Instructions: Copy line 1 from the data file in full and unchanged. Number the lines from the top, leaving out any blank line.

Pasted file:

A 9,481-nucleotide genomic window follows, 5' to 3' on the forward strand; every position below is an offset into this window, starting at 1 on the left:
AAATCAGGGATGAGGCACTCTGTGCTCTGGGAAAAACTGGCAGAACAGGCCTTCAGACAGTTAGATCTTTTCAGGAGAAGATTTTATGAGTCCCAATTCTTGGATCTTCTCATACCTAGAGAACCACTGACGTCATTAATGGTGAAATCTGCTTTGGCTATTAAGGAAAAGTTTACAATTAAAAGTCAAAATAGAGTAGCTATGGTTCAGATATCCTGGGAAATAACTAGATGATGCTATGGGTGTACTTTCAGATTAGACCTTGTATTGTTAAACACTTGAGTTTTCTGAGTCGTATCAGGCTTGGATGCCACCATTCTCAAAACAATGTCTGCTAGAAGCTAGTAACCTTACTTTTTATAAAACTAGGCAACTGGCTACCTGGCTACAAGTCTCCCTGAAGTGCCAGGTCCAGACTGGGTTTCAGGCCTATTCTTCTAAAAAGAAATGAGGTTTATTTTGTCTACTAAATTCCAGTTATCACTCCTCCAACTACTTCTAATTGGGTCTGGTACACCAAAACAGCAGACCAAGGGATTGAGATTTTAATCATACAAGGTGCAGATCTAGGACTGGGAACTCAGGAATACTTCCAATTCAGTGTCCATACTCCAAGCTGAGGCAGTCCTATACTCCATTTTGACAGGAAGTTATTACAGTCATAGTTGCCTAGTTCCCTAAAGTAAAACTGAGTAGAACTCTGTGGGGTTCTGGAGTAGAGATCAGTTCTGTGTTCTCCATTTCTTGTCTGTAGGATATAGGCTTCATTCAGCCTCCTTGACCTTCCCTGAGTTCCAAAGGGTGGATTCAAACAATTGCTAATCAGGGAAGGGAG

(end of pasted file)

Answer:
A 9,481-nucleotide genomic window follows, 5' to 3' on the forward strand; every position below is an offset into this window, starting at 1 on the left: